What is Mucus in Stool?
Mucus in stool is generally an indication there may be a health issue affecting the intestinal mucosal barrier. This substance resembles thick jelly and helps lubricate and protect the inside of the digestive organs. (1)
This barrier of mucus lines the inside of the intestines and helps protect against infections while allowing essential nutrients through. When the mucus layer is damaged, an excess might be seen in stool.
This could be due to infection, inflammation or a sign of an illness or disease. (2)
A small amount of mucus in stool is normal, however when this increases it could be a cause for concern. Contributing factors include:
There are occasions when viruses or bacteria pass through the protective mucus layer of the digestive system and cause infection. Included are types like salmonella, staphylococcus, bacillus cereus and e coli.
When infected, people will experience sickness and diarrhea along with an increase of mucus in stool. (3)
Hookworm, roundworm, pinworm and whipworm can infect the digestive system of humans. When the body tries to clear the infection, excess mucus is produced which can be seen in the stool. (4)
There are many parasites that can invade the human body and cause infection. The most prevalent are single celled (protozoan) and include giardia and entamoeba.
Transmitted usually via a fecal-oral route, for example, from contaminated food or contact with an infected person, they cause diarrhea. This will usually also include an increase of mucus in stool. (5)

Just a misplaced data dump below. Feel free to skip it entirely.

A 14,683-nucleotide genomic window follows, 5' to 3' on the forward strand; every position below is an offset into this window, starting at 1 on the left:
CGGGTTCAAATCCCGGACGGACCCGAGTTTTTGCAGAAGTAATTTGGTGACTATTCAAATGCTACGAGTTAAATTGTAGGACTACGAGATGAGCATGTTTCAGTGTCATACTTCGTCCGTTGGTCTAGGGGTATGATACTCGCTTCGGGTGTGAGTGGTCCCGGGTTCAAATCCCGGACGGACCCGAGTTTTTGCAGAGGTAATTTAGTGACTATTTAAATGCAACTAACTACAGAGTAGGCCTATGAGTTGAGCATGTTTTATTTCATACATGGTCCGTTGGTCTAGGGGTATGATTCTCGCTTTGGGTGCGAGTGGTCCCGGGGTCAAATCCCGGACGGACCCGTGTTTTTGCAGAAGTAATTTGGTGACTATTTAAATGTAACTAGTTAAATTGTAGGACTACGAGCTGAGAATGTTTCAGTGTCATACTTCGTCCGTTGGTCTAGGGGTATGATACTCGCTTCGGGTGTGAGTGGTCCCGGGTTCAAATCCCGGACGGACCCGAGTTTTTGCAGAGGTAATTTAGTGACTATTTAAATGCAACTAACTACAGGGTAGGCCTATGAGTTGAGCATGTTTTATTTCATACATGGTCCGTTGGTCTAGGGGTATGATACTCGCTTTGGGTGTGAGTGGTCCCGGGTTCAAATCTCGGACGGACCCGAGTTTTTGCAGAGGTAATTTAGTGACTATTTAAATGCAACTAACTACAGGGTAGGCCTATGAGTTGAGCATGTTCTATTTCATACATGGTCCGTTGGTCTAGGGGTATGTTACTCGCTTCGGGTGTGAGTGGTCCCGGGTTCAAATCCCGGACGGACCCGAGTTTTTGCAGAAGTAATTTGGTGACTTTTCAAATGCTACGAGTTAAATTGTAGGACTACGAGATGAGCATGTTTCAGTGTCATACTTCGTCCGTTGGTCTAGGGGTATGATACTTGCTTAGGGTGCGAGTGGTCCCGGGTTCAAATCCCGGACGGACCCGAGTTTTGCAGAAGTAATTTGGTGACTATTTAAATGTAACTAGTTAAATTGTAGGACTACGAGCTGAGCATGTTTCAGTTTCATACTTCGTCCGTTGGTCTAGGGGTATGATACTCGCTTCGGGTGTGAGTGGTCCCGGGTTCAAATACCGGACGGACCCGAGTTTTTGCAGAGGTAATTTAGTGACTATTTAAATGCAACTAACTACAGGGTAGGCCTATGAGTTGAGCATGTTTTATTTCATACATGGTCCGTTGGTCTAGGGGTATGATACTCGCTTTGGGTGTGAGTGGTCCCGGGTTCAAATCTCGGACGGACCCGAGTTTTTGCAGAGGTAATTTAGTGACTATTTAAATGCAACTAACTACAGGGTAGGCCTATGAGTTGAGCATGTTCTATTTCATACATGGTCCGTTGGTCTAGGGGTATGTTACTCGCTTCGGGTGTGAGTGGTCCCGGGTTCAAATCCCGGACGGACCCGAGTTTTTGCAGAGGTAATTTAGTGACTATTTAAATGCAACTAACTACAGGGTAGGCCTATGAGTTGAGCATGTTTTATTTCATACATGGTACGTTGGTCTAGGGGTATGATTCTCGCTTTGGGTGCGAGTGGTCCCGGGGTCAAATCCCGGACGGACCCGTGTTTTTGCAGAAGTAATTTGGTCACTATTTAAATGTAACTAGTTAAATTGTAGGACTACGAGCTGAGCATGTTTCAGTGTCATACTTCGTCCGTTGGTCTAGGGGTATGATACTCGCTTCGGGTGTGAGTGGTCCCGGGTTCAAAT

Crohn’s is a chronic inflammatory disease of the digestive system which affects about half a million people in the US. Whilst it can occur anywhere in the gastrointestinal system, it is commonly found in the small intestine.
Ulcerative colitis is an inflammatory disease that affects the mucus lining of the colon. It often originates in the rectum and spreads progressively to the colon.
The symptoms of colitis can include, abdominal pain, diarrhea, rectal bleeding, bloody or mucosal stools and an anal passage of mucus. (8)
Irritable Bowel Syndrome (IBS)
Irritable bowel syndrome (IBS) describes a group of symptoms which happen together affecting the gastrointestinal tract. They include, abdominal pain and changes in your bowel movements, either diarrhea, constipation or both.
It‘s classed as a functional gastrointestinal disorder which relates to issues with how your gut and brain work together. It makes your stomach more sensitive and affects how the muscles in your bowel work.
As well as bloating, abdominal pain and either diarrhea, constipation or both, you can experience mucus in your stool. (9)
Cystic fibrosis is a genetic disease, causing a buildup of excess mucus in organs of the body including the lungs and pancreas. More than 70 thousand people worldwide live with cystic fibrosis. Majority are diagnosed by two years old, but it can be identified in adults.